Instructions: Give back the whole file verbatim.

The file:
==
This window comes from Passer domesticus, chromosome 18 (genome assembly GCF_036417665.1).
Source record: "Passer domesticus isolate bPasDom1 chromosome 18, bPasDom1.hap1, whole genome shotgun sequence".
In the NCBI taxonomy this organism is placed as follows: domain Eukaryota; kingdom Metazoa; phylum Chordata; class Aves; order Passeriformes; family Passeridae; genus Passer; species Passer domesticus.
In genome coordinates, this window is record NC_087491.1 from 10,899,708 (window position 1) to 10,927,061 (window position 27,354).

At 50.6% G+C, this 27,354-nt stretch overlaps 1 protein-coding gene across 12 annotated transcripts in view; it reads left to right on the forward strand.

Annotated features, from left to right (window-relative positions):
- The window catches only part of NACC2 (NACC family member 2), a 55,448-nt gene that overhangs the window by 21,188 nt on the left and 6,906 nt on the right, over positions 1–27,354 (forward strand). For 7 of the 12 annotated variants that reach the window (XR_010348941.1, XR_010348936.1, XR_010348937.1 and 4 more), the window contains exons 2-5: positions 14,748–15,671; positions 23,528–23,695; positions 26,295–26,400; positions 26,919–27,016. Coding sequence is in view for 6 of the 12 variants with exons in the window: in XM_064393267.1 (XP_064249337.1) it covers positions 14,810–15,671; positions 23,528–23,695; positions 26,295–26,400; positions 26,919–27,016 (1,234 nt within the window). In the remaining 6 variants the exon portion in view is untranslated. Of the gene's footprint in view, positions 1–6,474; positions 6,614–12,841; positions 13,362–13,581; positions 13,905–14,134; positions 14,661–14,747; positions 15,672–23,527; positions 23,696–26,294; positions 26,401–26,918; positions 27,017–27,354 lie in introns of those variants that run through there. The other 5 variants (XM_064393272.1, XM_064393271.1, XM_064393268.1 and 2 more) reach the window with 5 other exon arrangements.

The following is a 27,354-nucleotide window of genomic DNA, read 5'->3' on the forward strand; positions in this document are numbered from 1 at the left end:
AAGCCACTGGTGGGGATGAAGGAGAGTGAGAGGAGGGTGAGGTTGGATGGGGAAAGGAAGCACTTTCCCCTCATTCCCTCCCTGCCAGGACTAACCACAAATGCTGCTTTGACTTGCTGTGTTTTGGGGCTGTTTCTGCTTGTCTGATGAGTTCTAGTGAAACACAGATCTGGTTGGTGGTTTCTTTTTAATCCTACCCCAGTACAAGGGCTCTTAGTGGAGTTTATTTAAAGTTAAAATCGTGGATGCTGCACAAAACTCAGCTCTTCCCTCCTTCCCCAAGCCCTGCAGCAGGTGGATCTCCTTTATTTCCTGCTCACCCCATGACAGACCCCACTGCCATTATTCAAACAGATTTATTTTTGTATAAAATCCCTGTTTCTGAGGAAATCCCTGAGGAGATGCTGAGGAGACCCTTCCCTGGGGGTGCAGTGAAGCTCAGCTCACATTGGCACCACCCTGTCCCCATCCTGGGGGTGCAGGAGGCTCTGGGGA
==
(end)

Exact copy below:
This window comes from Passer domesticus, chromosome 18 (genome assembly GCF_036417665.1).
Source record: "Passer domesticus isolate bPasDom1 chromosome 18, bPasDom1.hap1, whole genome shotgun sequence".
In the NCBI taxonomy this organism is placed as follows: domain Eukaryota; kingdom Metazoa; phylum Chordata; class Aves; order Passeriformes; family Passeridae; genus Passer; species Passer domesticus.
In genome coordinates, this window is record NC_087491.1 from 10,899,708 (window position 1) to 10,927,061 (window position 27,354).

At 50.6% G+C, this 27,354-nt stretch overlaps 1 protein-coding gene across 12 annotated transcripts in view; it reads left to right on the forward strand.

Annotated features, from left to right (window-relative positions):
- The window catches only part of NACC2 (NACC family member 2), a 55,448-nt gene that overhangs the window by 21,188 nt on the left and 6,906 nt on the right, over positions 1–27,354 (forward strand). For 7 of the 12 annotated variants that reach the window (XR_010348941.1, XR_010348936.1, XR_010348937.1 and 4 more), the window contains exons 2-5: positions 14,748–15,671; positions 23,528–23,695; positions 26,295–26,400; positions 26,919–27,016. Coding sequence is in view for 6 of the 12 variants with exons in the window: in XM_064393267.1 (XP_064249337.1) it covers positions 14,810–15,671; positions 23,528–23,695; positions 26,295–26,400; positions 26,919–27,016 (1,234 nt within the window). In the remaining 6 variants the exon portion in view is untranslated. Of the gene's footprint in view, positions 1–6,474; positions 6,614–12,841; positions 13,362–13,581; positions 13,905–14,134; positions 14,661–14,747; positions 15,672–23,527; positions 23,696–26,294; positions 26,401–26,918; positions 27,017–27,354 lie in introns of those variants that run through there. The other 5 variants (XM_064393272.1, XM_064393271.1, XM_064393268.1 and 2 more) reach the window with 5 other exon arrangements.

The following is a 27,354-nucleotide window of genomic DNA, read 5'->3' on the forward strand; positions in this document are numbered from 1 at the left end:
AAGCCACTGGTGGGGATGAAGGAGAGTGAGAGGAGGGTGAGGTTGGATGGGGAAAGGAAGCACTTTCCCCTCATTCCCTCCCTGCCAGGACTAACCACAAATGCTGCTTTGACTTGCTGTGTTTTGGGGCTGTTTCTGCTTGTCTGATGAGTTCTAGTGAAACACAGATCTGGTTGGTGGTTTCTTTTTAATCCTACCCCAGTACAAGGGCTCTTAGTGGAGTTTATTTAAAGTTAAAATCGTGGATGCTGCACAAAACTCAGCTCTTCCCTCCTTCCCCAAGCCCTGCAGCAGGTGGATCTCCTTTATTTCCTGCTCACCCCATGACAGACCCCACTGCCATTATTCAAACAGATTTATTTTTGTATAAAATCCCTGTTTCTGAGGAAATCCCTGAGGAGATGCTGAGGAGACCCTTCCCTGGGGGTGCAGTGAAGCTCAGCTCACATTGGCACCACCCTGTCCCCATCCTGGGGGTGCAGGAGGCTCTGGGGA